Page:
A Bengali lost in Bollywood

Print edition : July 29, 2005

Saif Ali as Shekhar and Vidya Balan as Lalita in Parineeta. -

Opulent settings, lots of music, a central love interest and a dramatic ending - Parineeta is a story altogether different from Sarat Chandra's novel.

WHAT does one expect when one goes to watch a film based on a `classic'? Or at least a well-known book? Does one go expecting a `faithful' retelling of a familiar narrative, in the way people went back to the retellings of epic sub-plots in old-style theatre? Or the thrill of reliving the emotions that would be aroused by a familiar story? Does one expect the pages of the book to come alive on screen?

Of course not. Everyone knows that it is an `interpretation' that is being offered. And never more so than when the book is just a name, and that too a name that one has probably only just become aware of. A book such as Parineeta.

The Bengalis of the generation that stepped into adolescence in the early 1980s read Sarat Chandra as teenagers. Some went back to him later, but not very often to Parineeta, and even less to Devdas. In the previous generation they were household names along with almost all other Sarat Chandra stories. But very few city-bred Bengalis, who were in their teens in the 1990s, have read Sarat Chandra; unless they study Bengali literature in college. A lot of them, of course, had heard of Devdas, because of the films that had been made on it, in both Bengali and Hindi, films that one still gets to see occasionally, courtesy Doordarshan; and of course the story is perfect Tollywood/Bollywood material.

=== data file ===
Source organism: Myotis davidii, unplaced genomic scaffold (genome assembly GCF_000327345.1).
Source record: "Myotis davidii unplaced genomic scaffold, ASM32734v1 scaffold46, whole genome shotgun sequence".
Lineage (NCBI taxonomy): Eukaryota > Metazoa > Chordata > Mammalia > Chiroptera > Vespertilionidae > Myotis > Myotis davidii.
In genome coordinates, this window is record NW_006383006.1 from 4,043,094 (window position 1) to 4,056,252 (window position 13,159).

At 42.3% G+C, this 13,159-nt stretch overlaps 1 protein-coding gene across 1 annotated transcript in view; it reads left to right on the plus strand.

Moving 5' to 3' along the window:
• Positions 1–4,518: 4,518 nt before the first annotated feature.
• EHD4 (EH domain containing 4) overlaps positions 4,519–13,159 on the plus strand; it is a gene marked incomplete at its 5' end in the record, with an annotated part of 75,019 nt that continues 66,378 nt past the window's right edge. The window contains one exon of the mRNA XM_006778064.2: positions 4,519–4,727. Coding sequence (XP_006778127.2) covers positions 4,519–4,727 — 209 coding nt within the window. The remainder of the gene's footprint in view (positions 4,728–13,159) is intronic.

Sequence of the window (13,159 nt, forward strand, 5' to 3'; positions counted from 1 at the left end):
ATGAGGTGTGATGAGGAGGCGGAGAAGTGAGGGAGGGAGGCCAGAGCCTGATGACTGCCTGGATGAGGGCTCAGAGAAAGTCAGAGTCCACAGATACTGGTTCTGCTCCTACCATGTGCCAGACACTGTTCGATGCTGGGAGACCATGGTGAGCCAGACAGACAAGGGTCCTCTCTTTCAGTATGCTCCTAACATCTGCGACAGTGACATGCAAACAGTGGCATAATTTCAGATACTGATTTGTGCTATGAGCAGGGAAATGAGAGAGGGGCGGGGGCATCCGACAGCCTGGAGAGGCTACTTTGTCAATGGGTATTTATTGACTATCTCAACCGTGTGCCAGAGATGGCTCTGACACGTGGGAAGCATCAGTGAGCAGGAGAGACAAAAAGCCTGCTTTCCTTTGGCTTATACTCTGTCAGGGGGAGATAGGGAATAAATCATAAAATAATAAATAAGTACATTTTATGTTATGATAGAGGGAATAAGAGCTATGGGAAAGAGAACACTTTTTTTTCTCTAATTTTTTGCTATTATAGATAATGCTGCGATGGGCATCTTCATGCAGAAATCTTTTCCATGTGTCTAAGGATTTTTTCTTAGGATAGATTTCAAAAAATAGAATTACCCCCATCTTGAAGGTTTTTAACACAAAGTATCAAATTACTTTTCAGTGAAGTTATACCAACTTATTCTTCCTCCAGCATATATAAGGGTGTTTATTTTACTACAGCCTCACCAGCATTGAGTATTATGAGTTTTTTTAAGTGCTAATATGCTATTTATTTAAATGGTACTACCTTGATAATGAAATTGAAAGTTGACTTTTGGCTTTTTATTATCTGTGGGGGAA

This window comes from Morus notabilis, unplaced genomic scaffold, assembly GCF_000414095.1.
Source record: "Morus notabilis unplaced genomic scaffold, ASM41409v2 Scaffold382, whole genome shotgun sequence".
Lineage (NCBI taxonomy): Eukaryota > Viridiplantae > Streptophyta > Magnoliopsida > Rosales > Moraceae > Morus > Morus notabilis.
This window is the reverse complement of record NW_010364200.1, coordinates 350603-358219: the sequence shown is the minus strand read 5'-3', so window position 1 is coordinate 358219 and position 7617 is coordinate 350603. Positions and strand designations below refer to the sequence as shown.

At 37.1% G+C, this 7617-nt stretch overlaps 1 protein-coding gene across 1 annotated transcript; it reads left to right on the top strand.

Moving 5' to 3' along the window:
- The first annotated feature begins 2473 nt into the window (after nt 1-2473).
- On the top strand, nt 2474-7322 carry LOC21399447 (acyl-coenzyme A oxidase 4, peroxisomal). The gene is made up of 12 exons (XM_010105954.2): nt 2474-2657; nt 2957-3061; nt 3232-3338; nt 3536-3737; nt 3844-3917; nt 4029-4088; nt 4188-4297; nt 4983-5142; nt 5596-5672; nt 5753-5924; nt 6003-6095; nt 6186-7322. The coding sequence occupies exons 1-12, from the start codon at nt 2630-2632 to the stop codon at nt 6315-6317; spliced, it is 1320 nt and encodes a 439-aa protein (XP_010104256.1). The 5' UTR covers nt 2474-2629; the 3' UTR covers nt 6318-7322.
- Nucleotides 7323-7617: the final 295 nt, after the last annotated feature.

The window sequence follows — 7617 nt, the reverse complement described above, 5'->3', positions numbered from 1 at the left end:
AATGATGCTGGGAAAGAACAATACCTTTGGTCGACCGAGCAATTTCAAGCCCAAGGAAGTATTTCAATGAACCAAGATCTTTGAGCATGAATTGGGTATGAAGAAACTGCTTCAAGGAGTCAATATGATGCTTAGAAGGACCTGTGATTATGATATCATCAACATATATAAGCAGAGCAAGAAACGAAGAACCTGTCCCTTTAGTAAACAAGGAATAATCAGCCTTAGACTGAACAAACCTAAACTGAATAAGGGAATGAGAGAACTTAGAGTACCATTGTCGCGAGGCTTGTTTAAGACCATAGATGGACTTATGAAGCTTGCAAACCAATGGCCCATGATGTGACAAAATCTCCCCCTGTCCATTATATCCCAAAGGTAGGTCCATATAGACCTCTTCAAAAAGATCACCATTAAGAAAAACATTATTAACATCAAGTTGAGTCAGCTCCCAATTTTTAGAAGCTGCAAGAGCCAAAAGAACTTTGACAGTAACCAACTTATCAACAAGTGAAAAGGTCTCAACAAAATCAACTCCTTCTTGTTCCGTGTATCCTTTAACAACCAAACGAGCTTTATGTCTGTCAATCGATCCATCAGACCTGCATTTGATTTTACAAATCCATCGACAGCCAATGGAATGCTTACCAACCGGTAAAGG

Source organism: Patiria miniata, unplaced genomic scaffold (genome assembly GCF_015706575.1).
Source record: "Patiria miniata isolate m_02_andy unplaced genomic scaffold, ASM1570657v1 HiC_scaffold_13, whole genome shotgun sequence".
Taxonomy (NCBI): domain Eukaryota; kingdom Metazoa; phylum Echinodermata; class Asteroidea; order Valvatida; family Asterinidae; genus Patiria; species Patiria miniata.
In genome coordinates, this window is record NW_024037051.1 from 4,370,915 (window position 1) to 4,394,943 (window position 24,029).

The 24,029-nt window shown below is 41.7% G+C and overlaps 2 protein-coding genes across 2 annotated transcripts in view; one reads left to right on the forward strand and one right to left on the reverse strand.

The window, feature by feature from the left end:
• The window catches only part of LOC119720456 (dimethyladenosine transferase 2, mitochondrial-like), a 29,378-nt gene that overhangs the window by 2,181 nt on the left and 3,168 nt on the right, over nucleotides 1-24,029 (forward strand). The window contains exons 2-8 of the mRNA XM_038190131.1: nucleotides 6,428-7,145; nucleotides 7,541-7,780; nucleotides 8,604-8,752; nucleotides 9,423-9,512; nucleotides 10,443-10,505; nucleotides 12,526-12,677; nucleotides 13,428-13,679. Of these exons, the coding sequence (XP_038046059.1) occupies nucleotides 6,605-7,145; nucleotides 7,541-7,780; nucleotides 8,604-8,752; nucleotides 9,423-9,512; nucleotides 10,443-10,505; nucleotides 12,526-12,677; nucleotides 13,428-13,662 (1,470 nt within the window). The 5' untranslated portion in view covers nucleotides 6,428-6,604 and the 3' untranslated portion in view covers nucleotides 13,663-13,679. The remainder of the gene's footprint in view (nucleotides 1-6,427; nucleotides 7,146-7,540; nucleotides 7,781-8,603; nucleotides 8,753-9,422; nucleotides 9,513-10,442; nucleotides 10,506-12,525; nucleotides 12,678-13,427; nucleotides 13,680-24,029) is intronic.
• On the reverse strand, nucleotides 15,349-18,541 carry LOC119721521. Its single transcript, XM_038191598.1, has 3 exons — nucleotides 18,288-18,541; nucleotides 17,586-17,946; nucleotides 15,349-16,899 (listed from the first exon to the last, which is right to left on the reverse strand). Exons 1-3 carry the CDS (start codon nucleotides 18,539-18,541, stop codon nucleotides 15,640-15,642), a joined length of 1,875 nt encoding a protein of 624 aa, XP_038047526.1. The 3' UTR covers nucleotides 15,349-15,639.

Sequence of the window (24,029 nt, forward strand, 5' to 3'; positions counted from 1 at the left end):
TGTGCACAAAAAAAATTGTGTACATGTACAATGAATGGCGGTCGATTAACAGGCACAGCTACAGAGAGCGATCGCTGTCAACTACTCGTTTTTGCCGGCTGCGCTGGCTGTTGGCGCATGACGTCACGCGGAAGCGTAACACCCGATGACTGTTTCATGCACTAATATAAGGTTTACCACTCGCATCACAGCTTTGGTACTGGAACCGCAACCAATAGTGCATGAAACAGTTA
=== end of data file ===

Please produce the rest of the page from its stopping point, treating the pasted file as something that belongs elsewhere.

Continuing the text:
Not many movie-goers are old enough to remember Bimal Roy's 1953 adaptation of Parineeta. But the name of Sarat Chandra is enough to draw crowds, even non-Bengalis who, or whose parents, may have read him in translation. Is it his name that draws them?

Why is it that the young people who find no reason to read Sarat Chandra's Parineeta like Vidu Vinod Chopra's film so much (or at least find enough reason to go and watch it)? Because it is `contemporary'. It has everything that movie-goers would want: opulent settings, flashy clothes, lots of music, a central love interest, motives and emotions that are recognisable, a clear black-and-white pattern of good and bad, a Bollywood-style dramatic ending, and even an intimate scene. It is not too `arty', and yet it is different - no violence, no singing and dancing around trees, no skimpy clothes. And conveniently, there is nothing `Bengali' about the movie (no Bengali groom in a traditional marriage would wear a black sherwani, and certainly not in 1962). So audiences, including Bengalis, used to a Star Plus version of north Indian Hindu culture (the wedding preparations, for instance) can easily identify with the film.

The film pretends to be set in 1962, but like all classic Bollywood products it has a fairytale setting that cannot really be pinned down to a date in history. The way the characters behave and the clothes they wear have nothing 1962 about them; and since almost the entire movie is set indoors, there is really little else to go by. The period furniture, the colonial mansions, the saris worn by the older women in the movie, the first few shots (beautifully taken) of Calcutta (now Kolkata) streets and the river bank do not convincingly evoke a 1962 world - neither for those old enough to remember it nor for people with enough sense of history to guess what it might have been like. And, also, like all classic Bollywood products, the film clearly carries the stamp of its own time.